Earlier this year, CVS announced its decision to stop selling cigarettes and other tobacco products at its more than 7,600 stores by October 1, 2014. According to its press release, this reflected the company's commitment to building healthier communities and aligning products and services with its purpose. As per some estimates, CVS will stand to lose approximately $2 billion in revenues on an annual basis from the tobacco sales, however, for folks who believe in investing in socially responsible companies, this may be one more reason to look at CVS.
Comparison of Key Metrics for the Two Companies
The below table that I created, shows key metrics based on the full financial year 2013, as taken from Morningstar and Google Finance, as well as fair values calculated based on the DCF (Discounted Cash Flow) model. It may be noted that Walgreen's financial year ends on August 31st, whereas that of CVS ends on December 31st.
Comparison of the current market prices with the fair value estimates (per the above models) shows that CVS is more fairly priced and there is a better margin of safety with CVS over WAG. Walgreen's share market price is already hovering over the fair-value calculated by these models, so it may not be the right time to put in fresh money in WAG.
Now, let's assign a rating to each company based on the information that we already have and by feeding them to a simple rating system that I have created for my own use and is available here. This system takes into account three sets of elements; fundamental ratios, growth estimates and the dividend strength of the company. Each of the criteria gets assigned a rating based on certain predefined rules. The net rating is the sum-total of individual ratings and results in a value in the range of 0 - 10, 10 being perfect and 0 being the worst. Like any other mechanical rating system, this system is not perfect by any means and would not substitute other means of research, but what it can do is to offer an un-biased decision point, while comparing two or more companies. Below is a table that I created showing the relative "rating" for WAG and CVS. Please see the complete rules and disclosures about this rating system here.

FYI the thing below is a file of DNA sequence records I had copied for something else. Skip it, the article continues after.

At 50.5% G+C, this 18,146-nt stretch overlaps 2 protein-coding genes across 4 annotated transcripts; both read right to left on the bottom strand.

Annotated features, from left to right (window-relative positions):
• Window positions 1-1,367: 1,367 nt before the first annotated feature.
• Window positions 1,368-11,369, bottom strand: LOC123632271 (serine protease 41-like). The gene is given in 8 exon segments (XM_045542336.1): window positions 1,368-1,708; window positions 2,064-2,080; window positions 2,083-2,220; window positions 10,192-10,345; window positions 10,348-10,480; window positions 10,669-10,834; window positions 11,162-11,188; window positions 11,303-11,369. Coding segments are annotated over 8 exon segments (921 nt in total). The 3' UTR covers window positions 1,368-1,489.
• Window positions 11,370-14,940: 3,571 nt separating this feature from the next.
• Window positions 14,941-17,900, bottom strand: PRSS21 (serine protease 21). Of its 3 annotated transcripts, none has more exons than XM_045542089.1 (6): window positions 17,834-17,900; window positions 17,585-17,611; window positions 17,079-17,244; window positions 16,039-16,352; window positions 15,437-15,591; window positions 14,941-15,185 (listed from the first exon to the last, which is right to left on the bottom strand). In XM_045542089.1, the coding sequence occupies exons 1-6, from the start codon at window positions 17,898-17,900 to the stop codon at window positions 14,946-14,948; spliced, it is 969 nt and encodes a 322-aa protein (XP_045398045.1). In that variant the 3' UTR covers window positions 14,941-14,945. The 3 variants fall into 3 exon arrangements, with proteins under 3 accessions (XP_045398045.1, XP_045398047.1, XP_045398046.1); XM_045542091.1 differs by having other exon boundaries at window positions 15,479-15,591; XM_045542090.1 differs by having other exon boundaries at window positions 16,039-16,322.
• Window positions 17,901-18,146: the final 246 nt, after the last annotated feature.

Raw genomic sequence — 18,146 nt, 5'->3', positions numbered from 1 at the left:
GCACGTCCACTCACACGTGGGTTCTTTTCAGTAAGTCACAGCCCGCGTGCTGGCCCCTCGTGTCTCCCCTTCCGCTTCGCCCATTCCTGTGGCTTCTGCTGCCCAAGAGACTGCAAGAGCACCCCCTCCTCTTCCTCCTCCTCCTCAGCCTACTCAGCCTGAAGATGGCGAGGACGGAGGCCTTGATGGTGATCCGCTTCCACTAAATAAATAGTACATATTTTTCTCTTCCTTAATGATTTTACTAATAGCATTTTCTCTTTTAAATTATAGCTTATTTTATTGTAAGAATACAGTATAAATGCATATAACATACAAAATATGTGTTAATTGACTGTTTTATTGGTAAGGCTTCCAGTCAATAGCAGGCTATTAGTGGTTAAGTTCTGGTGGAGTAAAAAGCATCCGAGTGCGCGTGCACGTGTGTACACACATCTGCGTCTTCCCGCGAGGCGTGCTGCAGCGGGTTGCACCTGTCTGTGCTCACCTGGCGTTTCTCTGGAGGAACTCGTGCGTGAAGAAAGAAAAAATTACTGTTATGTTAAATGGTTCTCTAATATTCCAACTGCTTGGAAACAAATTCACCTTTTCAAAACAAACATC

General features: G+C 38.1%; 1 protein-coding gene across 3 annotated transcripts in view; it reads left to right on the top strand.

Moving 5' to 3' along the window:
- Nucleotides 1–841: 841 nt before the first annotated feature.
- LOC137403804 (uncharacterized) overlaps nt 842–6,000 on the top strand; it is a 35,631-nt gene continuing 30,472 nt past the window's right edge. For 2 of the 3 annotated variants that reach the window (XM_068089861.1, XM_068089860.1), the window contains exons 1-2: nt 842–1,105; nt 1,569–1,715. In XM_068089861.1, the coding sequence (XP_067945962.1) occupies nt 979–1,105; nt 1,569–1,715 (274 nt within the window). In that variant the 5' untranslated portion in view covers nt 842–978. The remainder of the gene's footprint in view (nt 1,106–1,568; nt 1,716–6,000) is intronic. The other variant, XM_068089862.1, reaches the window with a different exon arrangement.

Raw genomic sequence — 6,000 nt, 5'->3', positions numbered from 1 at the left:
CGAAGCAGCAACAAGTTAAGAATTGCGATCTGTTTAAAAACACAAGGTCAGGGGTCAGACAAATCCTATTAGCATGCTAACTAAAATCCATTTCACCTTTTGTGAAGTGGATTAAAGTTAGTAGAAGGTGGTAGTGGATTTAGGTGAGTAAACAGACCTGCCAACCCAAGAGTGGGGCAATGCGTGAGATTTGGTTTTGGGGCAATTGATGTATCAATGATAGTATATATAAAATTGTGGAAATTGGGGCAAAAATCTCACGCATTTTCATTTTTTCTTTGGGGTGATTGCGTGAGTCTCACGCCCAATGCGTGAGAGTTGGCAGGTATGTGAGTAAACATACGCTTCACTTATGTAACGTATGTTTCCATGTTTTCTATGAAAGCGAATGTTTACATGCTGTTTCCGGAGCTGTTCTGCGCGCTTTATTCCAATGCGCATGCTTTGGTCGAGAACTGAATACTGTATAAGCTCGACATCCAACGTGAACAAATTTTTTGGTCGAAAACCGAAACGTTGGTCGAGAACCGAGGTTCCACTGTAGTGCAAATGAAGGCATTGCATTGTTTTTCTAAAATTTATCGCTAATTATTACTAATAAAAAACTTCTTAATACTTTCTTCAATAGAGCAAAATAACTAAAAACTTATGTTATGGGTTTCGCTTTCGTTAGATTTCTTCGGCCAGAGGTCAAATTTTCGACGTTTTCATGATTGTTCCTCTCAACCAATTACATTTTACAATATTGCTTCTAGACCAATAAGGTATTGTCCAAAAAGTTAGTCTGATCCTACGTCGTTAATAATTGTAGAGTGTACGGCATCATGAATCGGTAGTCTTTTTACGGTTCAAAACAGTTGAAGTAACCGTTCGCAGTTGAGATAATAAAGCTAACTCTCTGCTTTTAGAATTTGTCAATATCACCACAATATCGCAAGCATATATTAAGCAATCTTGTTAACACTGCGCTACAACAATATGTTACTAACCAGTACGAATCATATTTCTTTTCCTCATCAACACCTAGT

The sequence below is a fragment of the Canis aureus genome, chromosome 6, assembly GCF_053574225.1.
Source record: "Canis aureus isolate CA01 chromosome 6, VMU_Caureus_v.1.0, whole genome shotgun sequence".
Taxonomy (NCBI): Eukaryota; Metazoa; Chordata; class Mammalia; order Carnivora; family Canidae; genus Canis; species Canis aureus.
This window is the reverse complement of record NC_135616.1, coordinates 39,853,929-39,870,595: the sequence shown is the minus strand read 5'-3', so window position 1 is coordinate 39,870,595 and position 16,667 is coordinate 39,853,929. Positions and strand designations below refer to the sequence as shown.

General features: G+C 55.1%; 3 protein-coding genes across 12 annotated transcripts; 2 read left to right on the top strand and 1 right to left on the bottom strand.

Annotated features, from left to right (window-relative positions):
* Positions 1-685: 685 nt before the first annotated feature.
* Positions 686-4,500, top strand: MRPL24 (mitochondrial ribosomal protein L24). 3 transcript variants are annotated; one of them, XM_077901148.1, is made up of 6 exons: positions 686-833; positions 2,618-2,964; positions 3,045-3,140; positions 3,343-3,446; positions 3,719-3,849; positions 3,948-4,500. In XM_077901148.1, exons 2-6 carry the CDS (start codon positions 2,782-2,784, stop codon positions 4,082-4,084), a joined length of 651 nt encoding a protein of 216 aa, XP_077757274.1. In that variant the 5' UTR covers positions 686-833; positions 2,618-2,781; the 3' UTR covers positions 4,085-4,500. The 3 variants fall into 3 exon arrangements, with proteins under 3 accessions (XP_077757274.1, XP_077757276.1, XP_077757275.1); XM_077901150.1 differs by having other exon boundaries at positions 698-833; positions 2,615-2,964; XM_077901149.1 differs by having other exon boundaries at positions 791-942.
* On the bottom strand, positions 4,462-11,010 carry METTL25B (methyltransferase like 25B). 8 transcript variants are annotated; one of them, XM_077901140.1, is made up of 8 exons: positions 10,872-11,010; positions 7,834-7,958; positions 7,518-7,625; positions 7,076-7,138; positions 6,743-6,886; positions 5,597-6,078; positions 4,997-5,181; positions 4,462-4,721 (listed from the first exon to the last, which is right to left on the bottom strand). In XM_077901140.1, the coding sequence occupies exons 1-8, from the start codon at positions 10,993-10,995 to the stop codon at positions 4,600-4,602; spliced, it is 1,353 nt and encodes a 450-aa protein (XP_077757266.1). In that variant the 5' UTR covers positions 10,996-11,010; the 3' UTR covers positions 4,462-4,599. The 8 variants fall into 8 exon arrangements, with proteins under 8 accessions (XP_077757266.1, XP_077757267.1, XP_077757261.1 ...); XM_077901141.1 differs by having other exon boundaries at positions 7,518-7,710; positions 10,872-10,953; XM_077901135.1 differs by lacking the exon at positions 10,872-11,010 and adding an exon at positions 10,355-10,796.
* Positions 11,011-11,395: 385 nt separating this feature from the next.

The above model rates CVS only slightly better than WAG. Even though individual ratings could vary widely, the overall rating is an average of the sum total on a scale of 1 to 10. It is important to note that this rating model is heavily weighted towards the past than the future. Only 3 criteria out of 15 are based on future expectations, so, it should be taken with a grain of salt.
By all measures, both companies are excellent choices to be part of a long-term dividend growth and income portfolio. However, the entry price does matter. At current valuations, both are expensive, but WAG a bit more so compared to CVS. I already own WAG in my portfolio since when it was in low 30's and I would not sell it though I am up more than 100%, as I consider it to be a long term holding. However, I would not be putting fresh money in WAG at current valuations. On the other hand, current price of CVS is still lower than the fair-value (per the above models), I would consider buying in a staggered approach with 1/3rd or ½ position at current prices and then wait for some weakness or correction to invest the rest.
Full disclaimer: The information presented in this article is for information purpose only and in no way should be construed as financial advice. Every effort has been made to present the data/information accurately, however the author does not claim for 100% accuracy.
Disclosure: The author is long WAG. The author wrote this article themselves, and it expresses their own opinions. The author is not receiving compensation for it (other than from Seeking Alpha). The author has no business relationship with any company whose stock is mentioned in this article.